Small Cities and Big Spaces are Big for Small Biz

Forbes Small Biz Small Cities 2009

Is Billings, Montana, the best small city to launch a new business?  Forbes thinks so.  Following up on a discussion about places rankings a couple weeks ago, I noticed a blurb about the Forbes Small Business magazine rankings in the November issue.

Oklahoma City was chosen as the best large metropolitan area for small business startups in 2009.  Huntsville, Alabama, got the nod for “Top Mid Places”

I’ve been to Billings.  It’s OK.  Billings seems to me like it wants to be Fargo, North Dakota, when it grows up.  Notice that Fargo, east a few hours on I-94 where I grew up, is on the list, too.  Sioux Falls, South Dakota, just down I-29 from Fargo and the closest metro to my front door, is on the list as well.  Bismarck and Rapid City are right there in the middle, Grand Forks and Missoula on either end.

So why Billings?

Growing up in the Chicago suburbs, Kevin Toohill yearned to experience the wide-open vistas of the western U.S. Today, the avid outdoorsman lives with his family in Billings, Mont., where he runs Beartooth Mapping, a firm that sells customized topographic maps and other geographic products. Its Web site,, allows consumers to customize maps by choosing the location, center, area, size, print finish and numerous other specifications. The company grosses between $2 million and $3 million annually.

The vast majority of MyTopo’s customers live in more populous states such as California, Michigan, New York and Texas. So why stay in Montana? One word: lifestyle.

“If big mountains and recreational activities are what you like, Billings is your place,” explains Toohill, 35. “We are two hours from Yellowstone National Park. There’s the best fly-fishing in the country. We’ve got horseback riding trails and white-water rafting. That’s what keeps us here.”

I can buy that.  It really describes Bozeman better, a short drive west on I-90, but not yet at that 50,000 population level to be recognized as an official US Office of Management and Budget Metropolitan Statistical Area.  But I do understand the attraction.

I love the Rocky Mountains.  At this particular point in my life I haven’t figured out how to “eat the scenery” as they say about finding a way to pay your own way Out West.  Or should I say I haven’t been willing to pay the price for the ways I know to do what I want to do.  Some folks I know who have been able to “eat the scenery” do it by going solo, or bringing a job with them—the classic “Lone Eagle” making their own way in the wired world.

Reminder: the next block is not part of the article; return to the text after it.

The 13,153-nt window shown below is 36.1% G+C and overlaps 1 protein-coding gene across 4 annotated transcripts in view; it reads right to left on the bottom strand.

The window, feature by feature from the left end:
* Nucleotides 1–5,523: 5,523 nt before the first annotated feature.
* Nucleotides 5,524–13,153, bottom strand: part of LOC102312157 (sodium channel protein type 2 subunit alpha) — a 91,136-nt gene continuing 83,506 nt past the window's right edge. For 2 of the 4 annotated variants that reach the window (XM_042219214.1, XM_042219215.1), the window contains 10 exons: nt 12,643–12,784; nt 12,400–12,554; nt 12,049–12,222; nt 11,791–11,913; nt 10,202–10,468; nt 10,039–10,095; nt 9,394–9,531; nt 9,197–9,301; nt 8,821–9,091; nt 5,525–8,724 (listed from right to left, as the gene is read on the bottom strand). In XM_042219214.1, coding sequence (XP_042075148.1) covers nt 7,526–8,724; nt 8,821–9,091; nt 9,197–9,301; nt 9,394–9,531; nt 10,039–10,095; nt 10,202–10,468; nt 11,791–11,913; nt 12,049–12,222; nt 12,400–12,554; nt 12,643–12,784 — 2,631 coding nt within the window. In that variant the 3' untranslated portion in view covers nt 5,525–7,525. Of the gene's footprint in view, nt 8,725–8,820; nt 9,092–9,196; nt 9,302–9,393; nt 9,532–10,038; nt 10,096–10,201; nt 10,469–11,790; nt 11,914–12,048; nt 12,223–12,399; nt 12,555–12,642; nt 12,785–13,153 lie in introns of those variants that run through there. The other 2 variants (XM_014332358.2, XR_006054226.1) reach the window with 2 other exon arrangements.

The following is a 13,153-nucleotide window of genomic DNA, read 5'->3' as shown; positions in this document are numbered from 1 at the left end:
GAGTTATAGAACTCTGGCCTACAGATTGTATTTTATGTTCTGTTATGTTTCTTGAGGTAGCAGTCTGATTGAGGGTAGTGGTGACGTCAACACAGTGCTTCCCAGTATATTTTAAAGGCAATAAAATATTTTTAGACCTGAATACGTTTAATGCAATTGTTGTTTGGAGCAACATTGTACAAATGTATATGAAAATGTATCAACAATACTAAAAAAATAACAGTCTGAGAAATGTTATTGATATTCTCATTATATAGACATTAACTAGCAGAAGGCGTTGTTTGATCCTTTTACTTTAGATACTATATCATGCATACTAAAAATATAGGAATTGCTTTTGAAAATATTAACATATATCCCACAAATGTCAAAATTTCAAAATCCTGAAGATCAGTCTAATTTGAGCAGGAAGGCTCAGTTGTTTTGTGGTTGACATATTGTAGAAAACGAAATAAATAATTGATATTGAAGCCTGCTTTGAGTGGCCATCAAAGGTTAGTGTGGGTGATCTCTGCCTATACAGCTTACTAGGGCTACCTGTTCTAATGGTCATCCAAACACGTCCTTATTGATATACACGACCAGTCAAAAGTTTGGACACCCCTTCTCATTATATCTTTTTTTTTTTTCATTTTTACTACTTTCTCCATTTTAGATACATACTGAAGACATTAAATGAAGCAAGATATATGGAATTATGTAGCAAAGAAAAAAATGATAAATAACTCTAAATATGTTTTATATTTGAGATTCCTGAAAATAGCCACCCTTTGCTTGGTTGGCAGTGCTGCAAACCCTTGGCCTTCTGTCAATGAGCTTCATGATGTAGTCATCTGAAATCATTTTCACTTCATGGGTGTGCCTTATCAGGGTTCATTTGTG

A Forbes Key 3 for Places Rated

As I said in my last places-ranked post, Top 10 lists reveal as much about methodology as method, about assumptions as assets.

Billings’s business climate is best described as temperate. Unemployment is rising but remains well below the national average. The Tax Foundation, a Washington, D.C., think tank, ranks Montana’s tax climate as the sixth most favorable in the country. And the national real estate bubble skipped Billings — today Montana’s foreclosure rate is the fourth lowest in the country.

Forbes lists an FAQ for methodology they used working with Ewing Marion Kauffman Foundation and an economist at UC-Santa Cruz to manage the data.  But I see in this narrative the Forbes Key 3:  Low unemployment, Low taxes, and Affordable housing. These jibe with Forbes’ America’s Best Cheap Cities in that last set of lists.  College towns also get a bump by weighing educational attainment as a sort of proxy: “Places with lots of young, highly educated residents tend to be college towns, and having a university nearby offers ancillary benefits for local businesses, such as training opportunities, research labs, and a built-in consumer base.”

There are alot of places that would get good marks for this Forbes Key 3.  It seems that an element comes into play—for small cities anyway—that Delore Zimmerman mentioned in his Blandin Webinar on the Future of Heartland America.  Certain nodes are experiencing Amenities-driven (e.g. Montana) and Technology-driven (Fargo, Sioux Falls) growth.  Zimmerman notices several potential forces for renewal in mid-America, including Baby Boomers heading for smaller towns, the housing crunch, and technological opportunities.   The places that thrive have all the good things, plus some more good things.

Amenities and technology are tie-breakers to which community leaders should pay attention.


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